And then he pulled it, or rather carried it, right on up to the entrance of the hut of the boys. Do you have a mother and father?
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After that the boys shared their thoughts: "About this boy: what should we do with him? He lifted that log all by himself. Let's dig a big hole for him, and then we'll throw him down in the hole. After that he went down in the hole. But the only hole he dug was for his own salvation. He realised that he was to be killed, so he dug a separate hole to one side, he dug a second hole for safety. When I call to you, the digging will be finished," said Zipacna, from down in the hole. But he's not digging at the bottom of the hole, in his own grave; rather, the whole he's digging is for his own salvation.
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After that, when Zipacna called out, he had gone to safety in his own hole. Then he called out: "Come here, take the dirt, the fill from the hole. It's been dug. I have really gone down deep! Can't you hear my call? He is hidden in there, he calls out from down in the hole. Meanwhile, a big log is being dragged along by the boys. And then they threw the log down in the hole. He doesn't speak.
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He should cry out when he dies," they said among themselves. They're just whispering, and they've hidden themselves, each one of them, after throwing down the log. And then he did speak, now he gave a single cry.
He called out when the log fell to the bottom. He's been finished! We've done him in, he's dead. He would have made himself first among others and taken our place-we, the boys! Now they enjoyed themselves: "On to the making of our sweet drink!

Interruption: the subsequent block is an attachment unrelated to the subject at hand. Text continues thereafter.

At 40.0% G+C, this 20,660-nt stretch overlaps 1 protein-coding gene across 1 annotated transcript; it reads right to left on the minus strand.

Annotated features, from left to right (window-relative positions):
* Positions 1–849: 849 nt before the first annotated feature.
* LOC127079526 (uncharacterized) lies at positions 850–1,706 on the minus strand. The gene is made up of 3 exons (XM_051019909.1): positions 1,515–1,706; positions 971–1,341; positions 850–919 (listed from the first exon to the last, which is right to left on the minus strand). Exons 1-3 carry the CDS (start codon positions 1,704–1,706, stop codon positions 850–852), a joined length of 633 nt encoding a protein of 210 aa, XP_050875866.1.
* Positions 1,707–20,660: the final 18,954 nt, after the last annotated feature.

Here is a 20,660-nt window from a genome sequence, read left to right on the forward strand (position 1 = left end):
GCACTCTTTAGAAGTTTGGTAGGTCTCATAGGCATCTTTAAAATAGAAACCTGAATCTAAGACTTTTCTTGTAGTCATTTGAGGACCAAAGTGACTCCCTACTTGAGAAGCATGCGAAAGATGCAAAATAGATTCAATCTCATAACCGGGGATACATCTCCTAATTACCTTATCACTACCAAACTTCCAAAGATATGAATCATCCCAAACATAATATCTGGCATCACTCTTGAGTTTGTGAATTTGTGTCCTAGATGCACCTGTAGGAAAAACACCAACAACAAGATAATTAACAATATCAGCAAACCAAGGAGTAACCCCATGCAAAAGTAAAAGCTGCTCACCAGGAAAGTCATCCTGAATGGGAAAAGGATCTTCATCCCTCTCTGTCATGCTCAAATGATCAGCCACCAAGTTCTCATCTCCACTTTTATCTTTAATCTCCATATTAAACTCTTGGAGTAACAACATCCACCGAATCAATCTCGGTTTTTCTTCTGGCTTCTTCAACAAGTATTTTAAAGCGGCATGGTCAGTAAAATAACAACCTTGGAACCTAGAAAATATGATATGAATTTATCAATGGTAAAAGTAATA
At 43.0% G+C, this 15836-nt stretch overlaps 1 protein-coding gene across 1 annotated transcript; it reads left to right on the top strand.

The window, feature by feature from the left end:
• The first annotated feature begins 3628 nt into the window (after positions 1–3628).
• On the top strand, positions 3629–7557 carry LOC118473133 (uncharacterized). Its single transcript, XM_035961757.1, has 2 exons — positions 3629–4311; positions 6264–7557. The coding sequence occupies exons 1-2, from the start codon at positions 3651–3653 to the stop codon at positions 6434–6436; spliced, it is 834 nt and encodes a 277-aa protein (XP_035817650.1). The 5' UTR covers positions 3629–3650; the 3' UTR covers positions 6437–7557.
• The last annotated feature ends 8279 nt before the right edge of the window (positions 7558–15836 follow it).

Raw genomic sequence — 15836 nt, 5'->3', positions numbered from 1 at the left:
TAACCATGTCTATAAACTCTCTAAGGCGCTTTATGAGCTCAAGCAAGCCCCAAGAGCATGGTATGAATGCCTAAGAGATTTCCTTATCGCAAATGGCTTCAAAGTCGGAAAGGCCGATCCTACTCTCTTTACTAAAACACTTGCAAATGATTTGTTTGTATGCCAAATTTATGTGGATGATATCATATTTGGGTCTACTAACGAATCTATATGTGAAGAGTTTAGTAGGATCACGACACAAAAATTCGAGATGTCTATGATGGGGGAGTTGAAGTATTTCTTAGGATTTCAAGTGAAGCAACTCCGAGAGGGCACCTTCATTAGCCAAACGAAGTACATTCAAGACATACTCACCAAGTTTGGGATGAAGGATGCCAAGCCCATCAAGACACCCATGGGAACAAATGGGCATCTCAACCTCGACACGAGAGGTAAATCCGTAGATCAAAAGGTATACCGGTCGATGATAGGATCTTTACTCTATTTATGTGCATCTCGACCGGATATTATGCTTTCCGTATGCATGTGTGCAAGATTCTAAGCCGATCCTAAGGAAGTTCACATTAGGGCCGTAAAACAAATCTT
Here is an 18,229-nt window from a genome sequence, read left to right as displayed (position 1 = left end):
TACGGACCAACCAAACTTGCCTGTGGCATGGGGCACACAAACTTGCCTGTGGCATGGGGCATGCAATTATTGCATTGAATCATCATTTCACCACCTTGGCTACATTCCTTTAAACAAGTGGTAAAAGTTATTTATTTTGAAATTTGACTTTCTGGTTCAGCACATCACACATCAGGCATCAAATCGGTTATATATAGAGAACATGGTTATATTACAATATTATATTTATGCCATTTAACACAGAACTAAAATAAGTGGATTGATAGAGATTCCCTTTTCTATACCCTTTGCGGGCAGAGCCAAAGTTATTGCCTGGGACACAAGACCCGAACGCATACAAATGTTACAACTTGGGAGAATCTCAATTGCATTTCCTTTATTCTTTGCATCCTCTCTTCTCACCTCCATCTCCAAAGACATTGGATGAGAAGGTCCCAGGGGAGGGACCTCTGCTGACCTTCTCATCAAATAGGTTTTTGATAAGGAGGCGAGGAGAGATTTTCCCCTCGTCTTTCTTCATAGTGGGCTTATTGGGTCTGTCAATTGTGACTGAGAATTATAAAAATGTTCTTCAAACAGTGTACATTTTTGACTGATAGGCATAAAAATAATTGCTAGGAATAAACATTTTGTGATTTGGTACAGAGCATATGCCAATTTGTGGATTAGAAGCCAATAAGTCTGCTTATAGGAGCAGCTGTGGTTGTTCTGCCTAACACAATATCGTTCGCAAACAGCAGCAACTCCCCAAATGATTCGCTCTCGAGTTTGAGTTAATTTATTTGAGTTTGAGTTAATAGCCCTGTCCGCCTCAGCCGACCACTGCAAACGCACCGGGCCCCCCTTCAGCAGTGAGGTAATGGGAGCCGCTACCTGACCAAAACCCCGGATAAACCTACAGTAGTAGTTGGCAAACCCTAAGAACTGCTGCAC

Three days will pass, and after three days let's drink to dedicate our hut-we, the boys! After that our hearts will be content when we drink our sweet drink," they said. But Zipacna was listening from the hole when the boys specified "the day after tomorrow.
Having taken their pickings under the log, they were everywhere, carrying hair in their mouths and carrying the nails of Zipacna. When the boys saw this: "He's finished, that trickster!
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Look here how the ants have stripped him, how they've swarmed. Everywhere they carry hair in their mouths. It's his nails you can see. We've done it! But this Zipacna is still alive. He just cut the hair of his head and chews off his nails to give them to the ants. And so the boys thought he had died. After that, their sweet drink was ready on the third day, and then all the boys got drunk, and once they were drunk, all of those boys, they weren't feeling a thing.
After that the hut was brought down on top of them by Zipacna. All of them were completely flattened. Not even one or two were saved from among all the boys. See Article History. Learn More in these related Britannica articles:. Four gods, the Bacab s, sustained the sky. Each world direction was associated with a Bacab , a sacred ceiba, or silk cotton tree, a bird, and a colour according to the following scheme: east—red, north—white, west—black, and south—yellow. Green was the colour of the centre. Myth, a symbolic narrative, usually of unknown origin and at least partly traditional, that ostensibly relates actual events and that is especially associated with religious belief.
It is distinguished from symbolic behaviour cult, ritual and symbolic places or objects temples, icons. Myths are…. London: Thames and Hudson.
Peck DT. Taube K.
Mayan Legends: 4 Bedtime Stories of an Ancient Civilization
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